We interrupt our regularly scheduled chronological coverage of Israel (right, I’m WAY behind!) to bring you a quick photo tour of where I am today – the Garden Island of Kauai, Hawaii. I’m here for a couple of days on a press trip and then have made arrangements to stay for the next six weeks. Kauai is one of my favorite places in the world – easily in the top 5.
Real talk. I haven’t stopped smiling since I landed on Friday night.
I hit the ground running (swimming?) with an early morning tour on Saturday. I drove from Kiahuna Outrigger Plantation in Poipu, where I stayed for two nights, to Port Allen, where I met up with about 50 other travelers for a catamaran cruise of the Nā Pali Coast. My cruise was scheduled with Kauai Sea Tours and after a bit of a delay, we were introduced to the friendly, 4-person crew and on our way to the coast!
The weather looked a bit rotten as we set out and it was still a bit windy and overcast when we stopped to snorkel near Waimea. Admittedly it wasn’t the best snorkeling that I’d ever done, but there were plentiful sea turtles, something I’d never seen before in the wild. I’m calling it a win.
As we made our way through a spot of rain, the Lucky Lady came upon a pod of about 50 playful spinner dolphins who swam right up to the boat and frolicked around us for at least 10 minutes. Check out the video – I love how it captures how excited everyone on the boat was to see the dolphin behaviors.
After our wildlife encounters, it was time to make our way to one of the wildest, most rugged spots in the USA.
Even if you have never been to Kauai or experienced the Nā Pali Coast yourself, it probably looks familiar, having been used in numerous films – Jurassic Park, Tropic Thunder, Raiders of the Lost Ark, King Kong, among many others.
The state park encompassing the Nā Pali Coast featured a rugged 6,175 acres and 16 miles along the northwest edge ofKauai. The coast extends from Keʻe Beach on the North Shore to Polihale State Park, where I’m hoping to camp at least a night during this adventure.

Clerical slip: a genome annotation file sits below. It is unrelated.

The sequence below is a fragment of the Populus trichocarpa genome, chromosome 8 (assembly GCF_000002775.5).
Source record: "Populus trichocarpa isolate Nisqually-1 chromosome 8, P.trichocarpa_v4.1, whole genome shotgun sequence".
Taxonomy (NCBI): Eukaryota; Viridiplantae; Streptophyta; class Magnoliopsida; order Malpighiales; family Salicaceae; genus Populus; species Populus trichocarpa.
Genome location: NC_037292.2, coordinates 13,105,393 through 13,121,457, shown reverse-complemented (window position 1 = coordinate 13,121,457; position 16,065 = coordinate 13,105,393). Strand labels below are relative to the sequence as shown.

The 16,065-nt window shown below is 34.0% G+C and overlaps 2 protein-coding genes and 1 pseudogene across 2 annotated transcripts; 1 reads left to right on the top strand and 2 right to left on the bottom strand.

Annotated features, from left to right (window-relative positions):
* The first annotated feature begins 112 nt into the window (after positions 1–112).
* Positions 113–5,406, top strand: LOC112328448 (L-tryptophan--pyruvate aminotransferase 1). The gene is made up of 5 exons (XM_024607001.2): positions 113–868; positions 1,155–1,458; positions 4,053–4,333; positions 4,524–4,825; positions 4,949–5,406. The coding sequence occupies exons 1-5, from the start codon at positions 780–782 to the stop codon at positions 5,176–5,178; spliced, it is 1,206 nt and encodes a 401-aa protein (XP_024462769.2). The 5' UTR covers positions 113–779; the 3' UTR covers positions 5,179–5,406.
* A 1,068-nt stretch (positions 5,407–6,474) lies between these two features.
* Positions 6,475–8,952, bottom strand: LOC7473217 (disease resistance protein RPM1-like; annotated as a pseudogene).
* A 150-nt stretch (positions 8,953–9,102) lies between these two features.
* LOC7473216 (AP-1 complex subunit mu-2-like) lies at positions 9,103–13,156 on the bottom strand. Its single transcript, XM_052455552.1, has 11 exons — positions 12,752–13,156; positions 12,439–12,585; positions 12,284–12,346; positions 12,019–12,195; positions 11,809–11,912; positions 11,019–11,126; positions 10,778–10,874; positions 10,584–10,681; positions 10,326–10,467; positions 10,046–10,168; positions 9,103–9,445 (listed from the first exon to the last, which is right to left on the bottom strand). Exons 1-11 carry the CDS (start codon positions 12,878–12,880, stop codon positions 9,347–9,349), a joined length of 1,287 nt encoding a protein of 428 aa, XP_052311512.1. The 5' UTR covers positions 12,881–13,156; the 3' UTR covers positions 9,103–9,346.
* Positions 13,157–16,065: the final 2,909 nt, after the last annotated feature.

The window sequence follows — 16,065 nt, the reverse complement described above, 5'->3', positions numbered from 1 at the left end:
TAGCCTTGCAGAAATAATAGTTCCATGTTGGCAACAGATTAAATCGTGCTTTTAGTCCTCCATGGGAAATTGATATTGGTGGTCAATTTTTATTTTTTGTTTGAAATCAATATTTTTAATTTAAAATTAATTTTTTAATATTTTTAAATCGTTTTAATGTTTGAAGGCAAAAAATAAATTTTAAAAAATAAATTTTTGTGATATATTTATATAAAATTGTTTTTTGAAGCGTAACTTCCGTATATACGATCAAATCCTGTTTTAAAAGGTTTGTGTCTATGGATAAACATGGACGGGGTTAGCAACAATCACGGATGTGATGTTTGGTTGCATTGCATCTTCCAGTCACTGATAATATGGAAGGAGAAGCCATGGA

This area of the island is only accessible in a few adventurous ways – by hiking the Kalalau Trail, a mega, 11-mile journey that requires an overnight stay (I’ve done 4 miles and it was a beast); raft, catamaran or kayak, and then only in certain times of year; and by helicopter or plane, which I’ll be attempting this afternoon.
There’s absolutely no road to drive in so if you can’t hack the hike or a wicked kayak trip, a catamaran during the mellow summer or a chopper ride would be your best bet.
Regardless of how you see Na Pali, if you come to Kauai, it’s a must!
So what exactly is a Na Pali? In Hawaiian, pali means cliffs, and this section of coastline is aptly named, as the cliffs tower high as 4,000 feet above the Pacific Ocean. The emerald spires look like the soaring rafters of a natural cathedral, covered in what appears to be velvet green curtains.
Tips for your visit to the Na Pali Coast
When you go to Kauai (Notice I didn’t say if. Kauai is a must!), a visit to the Na Pali coast is 100% necessary. You’ll be missing out on one of the most beautiful vistas in the whole world if you skip it!
If you’re taking a helicopter or plane ride, try to schedule it early in the morning when the overnight rains will hopefully have created dozens of active waterfalls all over the place.
If you’d like to try the catamaran or raft experience, keep in mind the swells get pretty large in the fall/winter months. We were incredibly fortunate to have bizarrely calm seas and wind during our 5-hour trip, but even still, we had one poor seasick passenger who was miserable. If you’re prone to seasickness, definitely take Dramamine or Bonine and consider the weather patterns when making your plans.
Special thanks to the Kauai Visitors Bureau, Kauai Sea Tours & Outrigger Kiahuna Plantation for hosting me in paradise. As always, opinions, advice and breathless wonder are all my own.